ANNA'S HUMMINGBIRD


Calypte anna


Description:

As anyone with a Hummingbird feeder knows, this bird is highly territorial and aggressively defends its feeding territory. Besides flower nectar, their diet also includes small insects. In fact, Anna's consume the largest amount of insects of all North American Hummingbirds.

This bird is most often found singing a series of scratchy sounds, including a sharp "chee-chee-chee", from a high perch. This is the only California hummer to sing a song. When moving between flowers they make a "chick" sound.

When mating or defending his territory, the male flies up to a height of 150 feet and then dives vertically, pulling out of the dive just above the spectator and producing an explosive popping sound, which is thought to be made by the bird's tail feathers. He then hovers and sings above the spectator. Finally, he may ascend and repeat the display up to a dozen times or so.


Appearance:

General: 3.5 to 4 inches in length.

Male: Green back, nape, and sides. Pale gray/white belly. Black, notched tail. Magenta/red irridescent crown and gorget. Whether or not you see the irridescent colors depends on the angle of the Sun between you and the bird. Long, thin, straight black bill.

Female: Green crown. Has a spotted throat with a central patch of reddish spots and only a splash of the red irridescence. Dark tail with white tips. Larger than other female hummers.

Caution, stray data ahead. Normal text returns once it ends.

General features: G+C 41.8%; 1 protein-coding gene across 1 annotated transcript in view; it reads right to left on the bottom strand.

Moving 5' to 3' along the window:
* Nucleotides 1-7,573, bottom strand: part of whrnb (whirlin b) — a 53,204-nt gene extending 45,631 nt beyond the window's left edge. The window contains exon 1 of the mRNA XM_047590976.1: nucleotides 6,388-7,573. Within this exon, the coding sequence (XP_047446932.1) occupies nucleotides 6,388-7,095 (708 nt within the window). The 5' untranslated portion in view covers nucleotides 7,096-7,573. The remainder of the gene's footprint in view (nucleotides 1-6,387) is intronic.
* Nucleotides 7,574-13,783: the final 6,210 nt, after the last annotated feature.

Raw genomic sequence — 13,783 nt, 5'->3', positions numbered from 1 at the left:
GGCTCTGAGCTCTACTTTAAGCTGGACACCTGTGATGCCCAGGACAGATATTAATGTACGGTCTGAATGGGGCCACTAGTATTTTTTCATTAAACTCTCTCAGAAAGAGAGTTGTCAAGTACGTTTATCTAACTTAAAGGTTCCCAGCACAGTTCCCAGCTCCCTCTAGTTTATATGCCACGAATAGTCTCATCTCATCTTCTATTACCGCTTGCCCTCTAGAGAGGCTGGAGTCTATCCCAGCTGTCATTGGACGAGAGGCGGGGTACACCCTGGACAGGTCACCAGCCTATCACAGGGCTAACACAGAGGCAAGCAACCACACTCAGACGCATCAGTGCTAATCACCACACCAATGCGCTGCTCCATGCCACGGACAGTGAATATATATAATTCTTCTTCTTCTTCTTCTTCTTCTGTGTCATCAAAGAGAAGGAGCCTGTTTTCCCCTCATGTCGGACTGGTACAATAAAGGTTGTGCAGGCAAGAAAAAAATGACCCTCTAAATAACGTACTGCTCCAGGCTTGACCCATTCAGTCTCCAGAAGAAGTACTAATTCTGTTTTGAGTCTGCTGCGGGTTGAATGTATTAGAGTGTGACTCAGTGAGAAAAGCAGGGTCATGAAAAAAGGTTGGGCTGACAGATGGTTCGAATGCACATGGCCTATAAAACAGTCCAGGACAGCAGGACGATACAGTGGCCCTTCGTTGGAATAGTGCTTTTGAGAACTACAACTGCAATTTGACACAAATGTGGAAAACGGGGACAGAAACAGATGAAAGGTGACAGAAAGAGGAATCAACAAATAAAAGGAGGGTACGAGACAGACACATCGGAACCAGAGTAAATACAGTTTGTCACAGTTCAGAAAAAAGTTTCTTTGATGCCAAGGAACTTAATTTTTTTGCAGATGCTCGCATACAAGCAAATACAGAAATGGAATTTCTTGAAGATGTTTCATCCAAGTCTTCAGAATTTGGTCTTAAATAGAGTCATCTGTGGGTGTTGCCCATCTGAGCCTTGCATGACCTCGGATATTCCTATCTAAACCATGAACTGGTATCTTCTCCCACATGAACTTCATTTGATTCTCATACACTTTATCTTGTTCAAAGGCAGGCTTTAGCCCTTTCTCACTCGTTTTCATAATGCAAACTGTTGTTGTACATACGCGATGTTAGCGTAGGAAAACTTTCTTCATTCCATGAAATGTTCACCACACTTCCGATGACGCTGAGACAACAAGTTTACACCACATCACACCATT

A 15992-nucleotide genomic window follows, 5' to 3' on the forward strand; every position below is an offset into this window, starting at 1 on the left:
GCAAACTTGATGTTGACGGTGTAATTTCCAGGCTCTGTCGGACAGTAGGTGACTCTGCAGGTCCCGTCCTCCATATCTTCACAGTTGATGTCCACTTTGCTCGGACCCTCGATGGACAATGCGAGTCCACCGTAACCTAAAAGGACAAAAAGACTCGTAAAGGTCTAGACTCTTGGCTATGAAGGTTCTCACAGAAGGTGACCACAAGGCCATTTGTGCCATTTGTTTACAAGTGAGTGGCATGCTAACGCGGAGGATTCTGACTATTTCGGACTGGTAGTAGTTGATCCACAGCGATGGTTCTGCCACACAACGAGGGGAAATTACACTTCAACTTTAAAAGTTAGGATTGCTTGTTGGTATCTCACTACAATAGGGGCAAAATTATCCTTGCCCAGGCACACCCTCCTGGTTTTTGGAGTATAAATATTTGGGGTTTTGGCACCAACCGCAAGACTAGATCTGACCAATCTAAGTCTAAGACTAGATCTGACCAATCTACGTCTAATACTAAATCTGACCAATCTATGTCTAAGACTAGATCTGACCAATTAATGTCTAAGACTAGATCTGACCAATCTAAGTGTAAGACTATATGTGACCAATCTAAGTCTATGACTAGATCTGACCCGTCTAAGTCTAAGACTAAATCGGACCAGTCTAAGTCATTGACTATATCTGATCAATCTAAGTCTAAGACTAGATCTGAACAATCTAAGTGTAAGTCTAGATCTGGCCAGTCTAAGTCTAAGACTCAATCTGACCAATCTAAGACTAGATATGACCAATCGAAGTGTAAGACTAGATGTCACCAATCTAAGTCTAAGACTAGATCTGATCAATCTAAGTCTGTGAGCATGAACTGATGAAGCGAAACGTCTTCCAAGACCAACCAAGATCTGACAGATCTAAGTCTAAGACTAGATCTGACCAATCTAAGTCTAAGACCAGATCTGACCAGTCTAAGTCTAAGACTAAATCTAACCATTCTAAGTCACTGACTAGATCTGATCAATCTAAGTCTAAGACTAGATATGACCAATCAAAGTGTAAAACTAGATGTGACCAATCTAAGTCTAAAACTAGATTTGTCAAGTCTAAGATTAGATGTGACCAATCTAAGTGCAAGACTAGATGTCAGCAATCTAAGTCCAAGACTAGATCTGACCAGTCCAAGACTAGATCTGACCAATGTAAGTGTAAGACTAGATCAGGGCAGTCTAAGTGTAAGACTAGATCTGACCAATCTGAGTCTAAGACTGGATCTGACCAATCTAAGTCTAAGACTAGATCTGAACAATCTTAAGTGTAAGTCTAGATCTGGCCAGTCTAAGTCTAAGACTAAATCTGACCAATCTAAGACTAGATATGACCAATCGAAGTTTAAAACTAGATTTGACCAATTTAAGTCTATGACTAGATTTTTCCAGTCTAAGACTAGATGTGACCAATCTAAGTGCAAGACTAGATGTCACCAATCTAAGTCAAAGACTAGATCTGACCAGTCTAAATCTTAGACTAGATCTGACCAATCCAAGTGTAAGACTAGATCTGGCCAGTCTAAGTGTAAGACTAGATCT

Habitat:

Open oak woodlands, fields, chaparral, and backyards. Some favorite plants are Red Gooseberry (Ribes speciosum), Eucalyptus, Red-Hot-Poker (Tritoma), Lantana.


Nesting:

2 white eggs. 14 day incubation period. Fledging occurs 18-23 days after hatching. The nest is a tiny woven cup made from twigs, lichens, spider webs, and dead leaves fastened to well protected tree branch. The male and female only come together to mate. It is the female that builds the nest, incubates the eggs, and cares for the young.


Observed Locations:

  • Lake Murray, La Mesa
  • Mission Trails Park, San Diego
  • FRNC, Point Loma
  • Santee Lakes, Santee
  • Palomar Mountain


  Listen To This Bird ( mp3 )
         Song #1




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Copyright © Scott Streit, 2000.